What Are Rising Sea Levels

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What Are Rising Sea Levels – Possible future sea level rise in the Southern Ocean, Miami, Florida, with a 2°C rise in global temperatures. Image: Nikolay Lamm/Climate CentralView. Image in full screen mode.

Possible future sea level rise in the Southern Ocean, Miami, Florida, with a 2°C rise in global temperatures. Photo: Nikolay Lamm/Photo courtesy of Climate Central

What Are Rising Sea Levels

What Are Rising Sea Levels

Researchers have found that countries not yet born will face rising sea and ocean levels in the 2300s, even if governments meet climate pledges.

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Researchers have found that rising sea levels will pose a challenge to human civilization for many centuries to come, even if internationally agreed climate change targets are met and emissions that cause global warming are immediately stopped.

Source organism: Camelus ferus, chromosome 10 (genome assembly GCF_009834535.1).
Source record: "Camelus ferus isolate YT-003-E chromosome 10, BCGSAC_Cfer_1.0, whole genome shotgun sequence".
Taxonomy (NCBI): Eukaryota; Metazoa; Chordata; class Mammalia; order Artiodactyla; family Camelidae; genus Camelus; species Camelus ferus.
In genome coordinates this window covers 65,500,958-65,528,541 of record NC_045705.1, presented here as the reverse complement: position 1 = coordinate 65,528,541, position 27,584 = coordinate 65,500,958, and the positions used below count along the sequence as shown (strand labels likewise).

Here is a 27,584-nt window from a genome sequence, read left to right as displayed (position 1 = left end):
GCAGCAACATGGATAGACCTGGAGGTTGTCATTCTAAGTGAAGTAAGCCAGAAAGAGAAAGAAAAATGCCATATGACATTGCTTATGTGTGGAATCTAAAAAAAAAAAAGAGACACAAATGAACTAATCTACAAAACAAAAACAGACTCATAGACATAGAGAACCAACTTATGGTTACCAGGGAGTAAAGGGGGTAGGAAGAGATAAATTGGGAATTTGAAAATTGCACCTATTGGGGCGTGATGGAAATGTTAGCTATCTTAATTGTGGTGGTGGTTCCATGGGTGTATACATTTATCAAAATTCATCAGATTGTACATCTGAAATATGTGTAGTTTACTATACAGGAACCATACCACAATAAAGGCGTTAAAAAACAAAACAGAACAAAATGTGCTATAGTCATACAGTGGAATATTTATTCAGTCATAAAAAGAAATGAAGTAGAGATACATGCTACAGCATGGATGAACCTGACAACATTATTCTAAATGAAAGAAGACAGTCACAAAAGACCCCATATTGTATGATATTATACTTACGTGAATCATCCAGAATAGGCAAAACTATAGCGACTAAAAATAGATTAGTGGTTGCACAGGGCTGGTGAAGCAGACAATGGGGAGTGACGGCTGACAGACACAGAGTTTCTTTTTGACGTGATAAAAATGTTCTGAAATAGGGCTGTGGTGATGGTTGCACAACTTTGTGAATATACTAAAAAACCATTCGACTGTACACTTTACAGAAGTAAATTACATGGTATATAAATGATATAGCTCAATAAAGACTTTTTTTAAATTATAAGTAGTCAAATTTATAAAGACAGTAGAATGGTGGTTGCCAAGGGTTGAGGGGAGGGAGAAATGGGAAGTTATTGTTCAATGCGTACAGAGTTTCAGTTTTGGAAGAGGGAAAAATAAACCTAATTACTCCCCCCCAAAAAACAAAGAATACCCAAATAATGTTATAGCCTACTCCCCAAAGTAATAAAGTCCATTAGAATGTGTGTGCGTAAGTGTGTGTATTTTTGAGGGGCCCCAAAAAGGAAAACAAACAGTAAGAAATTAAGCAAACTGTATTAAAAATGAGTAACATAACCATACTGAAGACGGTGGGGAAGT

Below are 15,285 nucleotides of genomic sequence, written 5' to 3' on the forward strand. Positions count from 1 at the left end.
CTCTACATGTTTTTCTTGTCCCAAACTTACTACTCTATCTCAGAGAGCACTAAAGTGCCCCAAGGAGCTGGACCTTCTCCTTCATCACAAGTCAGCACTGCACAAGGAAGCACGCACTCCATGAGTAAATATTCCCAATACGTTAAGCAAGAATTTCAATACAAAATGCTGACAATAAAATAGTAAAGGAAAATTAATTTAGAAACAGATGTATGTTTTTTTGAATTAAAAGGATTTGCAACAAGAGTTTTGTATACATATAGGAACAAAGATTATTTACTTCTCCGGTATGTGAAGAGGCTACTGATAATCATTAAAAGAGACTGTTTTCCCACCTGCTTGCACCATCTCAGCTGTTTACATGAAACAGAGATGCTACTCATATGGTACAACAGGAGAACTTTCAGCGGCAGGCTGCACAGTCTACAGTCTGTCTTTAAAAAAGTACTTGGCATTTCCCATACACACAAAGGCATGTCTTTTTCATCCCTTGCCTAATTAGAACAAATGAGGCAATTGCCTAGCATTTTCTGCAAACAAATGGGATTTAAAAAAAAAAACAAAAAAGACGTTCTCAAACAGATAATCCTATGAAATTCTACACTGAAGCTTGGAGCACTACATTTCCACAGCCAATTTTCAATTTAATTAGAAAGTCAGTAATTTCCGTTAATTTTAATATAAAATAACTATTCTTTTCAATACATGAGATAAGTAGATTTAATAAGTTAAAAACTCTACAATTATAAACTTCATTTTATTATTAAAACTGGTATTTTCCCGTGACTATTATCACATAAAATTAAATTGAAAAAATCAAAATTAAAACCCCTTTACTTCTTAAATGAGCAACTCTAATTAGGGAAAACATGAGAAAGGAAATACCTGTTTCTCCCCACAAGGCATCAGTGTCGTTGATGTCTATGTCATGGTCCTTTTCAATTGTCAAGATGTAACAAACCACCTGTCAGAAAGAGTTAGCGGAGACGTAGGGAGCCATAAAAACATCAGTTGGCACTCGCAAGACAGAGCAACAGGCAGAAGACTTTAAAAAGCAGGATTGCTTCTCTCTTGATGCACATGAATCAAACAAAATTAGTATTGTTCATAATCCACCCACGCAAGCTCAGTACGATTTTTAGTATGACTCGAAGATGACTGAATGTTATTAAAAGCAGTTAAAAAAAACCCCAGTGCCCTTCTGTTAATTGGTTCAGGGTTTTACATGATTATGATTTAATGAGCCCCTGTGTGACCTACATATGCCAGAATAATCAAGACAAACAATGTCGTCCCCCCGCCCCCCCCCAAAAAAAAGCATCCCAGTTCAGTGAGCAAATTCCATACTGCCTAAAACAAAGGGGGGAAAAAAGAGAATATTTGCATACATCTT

Between the current global climate and the impact of coastal flooding, the world will face a rise in climate within 2,300 years, regardless of urgent climate action, according to a new study.

Even if governments meet their commitments under the 2015 Paris climate agreement, the first 15 years of the agreement will produce enough emissions to cause sea levels to rise by about 20 cm by 2300.

This scenario, developed by the researchers, assumes that all countries commit to reducing emissions by 2030 and then gradually increasing them from there. In fact, only a small number of countries are on track to meet the Paris goal of limiting global warming to 2°C above pre-industrial levels.

Sea Level Rise

“Even with the Paris commitments, there will be significant sea level rise,” said Peter Clark, a climate scientist at Oregon State University and author of the study published in the Proceedings of the National Academy of Sciences.

“Sea level rise will be an ongoing challenge for future generations, and we must continue to adapt. This will be an expensive new way of life, costing trillions of dollars.

“Sea levels have a long-term outlook, so even if we start to cool sea levels, they will continue to rise. It’s like trying to turn the Titanic instead of a speedboat. “